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The Midnight Mayor: A Matthew Swift Novel by [Griffin, Kate]
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The Midnight Mayor: A Matthew Swift Novel Kindle Edition

4.4 out of 5 stars 27 customer reviews
Book 2 of 4 in Matthew Swift (4 Book Series)
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Length: 492 pages Word Wise: Enabled Enhanced Typesetting: Enabled
Page Flip: Enabled

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Product description

Book Description

A tale of mystery, revenge and intrigue on the streets of a magical London.

About the Author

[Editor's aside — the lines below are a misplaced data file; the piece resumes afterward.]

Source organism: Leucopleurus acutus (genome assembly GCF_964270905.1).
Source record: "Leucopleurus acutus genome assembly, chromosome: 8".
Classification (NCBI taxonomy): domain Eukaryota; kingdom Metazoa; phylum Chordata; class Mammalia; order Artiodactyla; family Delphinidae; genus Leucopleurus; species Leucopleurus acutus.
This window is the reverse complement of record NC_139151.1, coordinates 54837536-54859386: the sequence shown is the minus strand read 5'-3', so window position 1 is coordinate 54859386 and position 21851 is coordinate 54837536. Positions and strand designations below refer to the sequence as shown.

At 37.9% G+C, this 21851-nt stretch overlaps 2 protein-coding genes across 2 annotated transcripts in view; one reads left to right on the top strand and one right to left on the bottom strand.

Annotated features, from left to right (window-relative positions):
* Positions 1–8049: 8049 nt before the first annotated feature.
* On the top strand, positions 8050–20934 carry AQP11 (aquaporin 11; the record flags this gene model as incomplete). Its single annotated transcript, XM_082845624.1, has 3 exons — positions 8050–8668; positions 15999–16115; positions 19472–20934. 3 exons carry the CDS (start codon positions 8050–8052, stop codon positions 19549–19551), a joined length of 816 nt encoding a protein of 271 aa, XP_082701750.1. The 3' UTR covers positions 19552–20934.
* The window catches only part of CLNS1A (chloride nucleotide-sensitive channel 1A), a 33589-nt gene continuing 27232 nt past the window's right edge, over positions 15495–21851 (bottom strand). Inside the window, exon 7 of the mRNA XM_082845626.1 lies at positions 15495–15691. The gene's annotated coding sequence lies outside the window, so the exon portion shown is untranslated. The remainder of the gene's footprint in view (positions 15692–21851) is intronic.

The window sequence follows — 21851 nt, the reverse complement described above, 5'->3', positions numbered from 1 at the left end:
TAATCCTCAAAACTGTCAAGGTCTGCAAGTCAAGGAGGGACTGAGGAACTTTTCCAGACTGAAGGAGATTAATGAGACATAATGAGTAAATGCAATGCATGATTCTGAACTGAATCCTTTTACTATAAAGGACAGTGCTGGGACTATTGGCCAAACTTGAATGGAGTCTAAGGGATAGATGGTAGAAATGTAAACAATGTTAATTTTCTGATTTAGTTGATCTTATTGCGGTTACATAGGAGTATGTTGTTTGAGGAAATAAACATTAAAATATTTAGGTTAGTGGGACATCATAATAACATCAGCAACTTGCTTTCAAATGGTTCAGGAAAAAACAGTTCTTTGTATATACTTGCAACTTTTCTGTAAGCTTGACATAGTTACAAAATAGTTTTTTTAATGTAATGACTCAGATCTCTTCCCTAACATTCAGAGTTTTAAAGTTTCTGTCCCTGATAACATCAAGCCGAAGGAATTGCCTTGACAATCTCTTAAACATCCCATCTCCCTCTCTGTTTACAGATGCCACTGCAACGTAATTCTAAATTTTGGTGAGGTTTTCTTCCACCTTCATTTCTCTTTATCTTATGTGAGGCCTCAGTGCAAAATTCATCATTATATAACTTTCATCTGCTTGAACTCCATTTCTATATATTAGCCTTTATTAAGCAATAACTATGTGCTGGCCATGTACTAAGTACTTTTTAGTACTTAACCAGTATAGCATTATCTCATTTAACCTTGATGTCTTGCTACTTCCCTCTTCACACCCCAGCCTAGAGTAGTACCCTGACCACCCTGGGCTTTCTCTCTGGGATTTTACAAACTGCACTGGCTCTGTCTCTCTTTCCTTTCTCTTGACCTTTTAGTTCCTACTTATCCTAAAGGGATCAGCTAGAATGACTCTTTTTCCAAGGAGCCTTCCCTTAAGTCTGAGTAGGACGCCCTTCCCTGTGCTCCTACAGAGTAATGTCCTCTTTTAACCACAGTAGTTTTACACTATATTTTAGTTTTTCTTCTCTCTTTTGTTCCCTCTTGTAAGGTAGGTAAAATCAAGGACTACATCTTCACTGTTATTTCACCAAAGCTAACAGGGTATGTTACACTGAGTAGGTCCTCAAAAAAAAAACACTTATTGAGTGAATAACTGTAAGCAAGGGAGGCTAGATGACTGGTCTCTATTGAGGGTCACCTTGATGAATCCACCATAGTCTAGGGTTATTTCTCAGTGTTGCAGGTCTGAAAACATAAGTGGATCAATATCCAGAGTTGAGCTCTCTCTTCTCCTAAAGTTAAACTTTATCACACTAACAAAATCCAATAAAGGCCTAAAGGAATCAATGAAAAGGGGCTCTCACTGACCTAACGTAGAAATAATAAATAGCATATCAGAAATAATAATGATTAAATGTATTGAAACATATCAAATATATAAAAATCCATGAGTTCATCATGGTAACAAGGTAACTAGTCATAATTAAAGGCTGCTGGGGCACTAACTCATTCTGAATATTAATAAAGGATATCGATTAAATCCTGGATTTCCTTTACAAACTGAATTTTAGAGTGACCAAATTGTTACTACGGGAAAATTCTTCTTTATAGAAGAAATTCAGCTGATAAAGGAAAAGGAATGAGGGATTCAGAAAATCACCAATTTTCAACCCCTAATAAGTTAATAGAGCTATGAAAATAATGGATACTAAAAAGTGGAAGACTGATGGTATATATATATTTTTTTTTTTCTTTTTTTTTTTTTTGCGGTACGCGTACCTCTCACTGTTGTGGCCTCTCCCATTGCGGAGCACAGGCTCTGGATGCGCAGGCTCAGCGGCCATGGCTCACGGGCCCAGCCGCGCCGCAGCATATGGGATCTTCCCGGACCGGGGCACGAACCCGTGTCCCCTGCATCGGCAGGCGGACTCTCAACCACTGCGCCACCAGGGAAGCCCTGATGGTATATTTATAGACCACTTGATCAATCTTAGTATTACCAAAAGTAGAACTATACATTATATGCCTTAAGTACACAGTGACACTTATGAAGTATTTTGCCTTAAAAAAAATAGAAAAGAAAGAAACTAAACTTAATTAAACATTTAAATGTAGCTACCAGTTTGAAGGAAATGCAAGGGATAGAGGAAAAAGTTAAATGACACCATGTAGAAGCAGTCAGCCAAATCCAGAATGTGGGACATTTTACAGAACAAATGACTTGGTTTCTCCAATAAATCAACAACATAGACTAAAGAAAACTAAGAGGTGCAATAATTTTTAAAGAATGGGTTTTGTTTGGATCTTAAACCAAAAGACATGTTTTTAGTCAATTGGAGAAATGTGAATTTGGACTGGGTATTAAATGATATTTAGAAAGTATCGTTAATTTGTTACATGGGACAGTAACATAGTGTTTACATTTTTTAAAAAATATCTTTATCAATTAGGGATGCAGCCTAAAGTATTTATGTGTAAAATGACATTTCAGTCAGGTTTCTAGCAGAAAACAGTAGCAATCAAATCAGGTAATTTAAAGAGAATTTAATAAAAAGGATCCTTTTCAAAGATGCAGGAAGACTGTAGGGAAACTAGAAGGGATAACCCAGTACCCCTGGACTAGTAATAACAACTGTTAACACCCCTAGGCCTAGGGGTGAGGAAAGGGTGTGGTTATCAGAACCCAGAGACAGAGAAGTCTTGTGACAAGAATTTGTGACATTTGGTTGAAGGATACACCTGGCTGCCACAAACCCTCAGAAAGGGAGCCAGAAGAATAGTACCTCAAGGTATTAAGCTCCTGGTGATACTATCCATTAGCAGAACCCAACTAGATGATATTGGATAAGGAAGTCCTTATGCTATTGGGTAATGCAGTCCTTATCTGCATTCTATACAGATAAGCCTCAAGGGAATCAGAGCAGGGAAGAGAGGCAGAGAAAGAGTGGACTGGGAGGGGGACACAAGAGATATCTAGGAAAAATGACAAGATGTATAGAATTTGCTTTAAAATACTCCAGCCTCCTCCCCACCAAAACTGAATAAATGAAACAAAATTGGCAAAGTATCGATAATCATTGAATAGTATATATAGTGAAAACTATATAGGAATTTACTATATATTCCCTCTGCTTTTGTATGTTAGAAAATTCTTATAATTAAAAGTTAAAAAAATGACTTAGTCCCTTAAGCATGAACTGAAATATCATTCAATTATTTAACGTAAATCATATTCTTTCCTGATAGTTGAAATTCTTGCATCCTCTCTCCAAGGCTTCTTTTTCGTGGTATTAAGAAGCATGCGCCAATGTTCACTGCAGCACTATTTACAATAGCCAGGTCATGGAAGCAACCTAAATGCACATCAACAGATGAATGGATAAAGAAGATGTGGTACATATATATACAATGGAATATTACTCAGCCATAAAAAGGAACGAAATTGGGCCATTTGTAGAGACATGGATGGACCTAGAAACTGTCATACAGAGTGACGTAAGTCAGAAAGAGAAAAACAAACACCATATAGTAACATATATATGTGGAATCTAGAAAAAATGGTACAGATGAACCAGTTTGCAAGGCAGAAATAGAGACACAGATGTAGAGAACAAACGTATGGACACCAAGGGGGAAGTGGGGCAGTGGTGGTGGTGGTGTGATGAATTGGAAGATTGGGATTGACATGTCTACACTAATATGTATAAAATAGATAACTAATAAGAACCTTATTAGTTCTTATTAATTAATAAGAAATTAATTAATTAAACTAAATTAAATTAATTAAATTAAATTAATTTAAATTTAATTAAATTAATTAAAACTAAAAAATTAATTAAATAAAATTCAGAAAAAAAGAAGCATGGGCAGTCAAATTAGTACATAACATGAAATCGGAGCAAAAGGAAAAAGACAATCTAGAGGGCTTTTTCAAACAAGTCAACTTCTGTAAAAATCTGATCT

Kate Griffin is the name under which Carnegie Medal-nominated author, Catherine Webb, writes fantasy novels for adults. An acclaimed author of young adult books under her own name, Catherine's amazing debut, MIRROR DREAMS, was written when she was only 14 years old, and garnered comparisons with Terry Pratchett and Philip Pullman.

Product details

  • Format: Kindle Edition
  • File Size: 1120 KB
  • Print Length: 492 pages
  • Publisher: Orbit (26 Jan. 2010)
  • Sold by: Amazon Media EU S.à r.l.
  • Language: English
  • ASIN: B0035XOQMC
  • Text-to-Speech: Enabled
  • X-Ray:
  • Word Wise: Enabled
  • Screen Reader: Supported
  • Enhanced Typesetting: Enabled
  • Average Customer Review: 4.4 out of 5 stars 27 customer reviews
  • Amazon Bestsellers Rank: #89,097 Paid in Kindle Store (See Top 100 Paid in Kindle Store)
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Customer Reviews

4.4 out of 5 stars
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Top Customer Reviews

Format: Paperback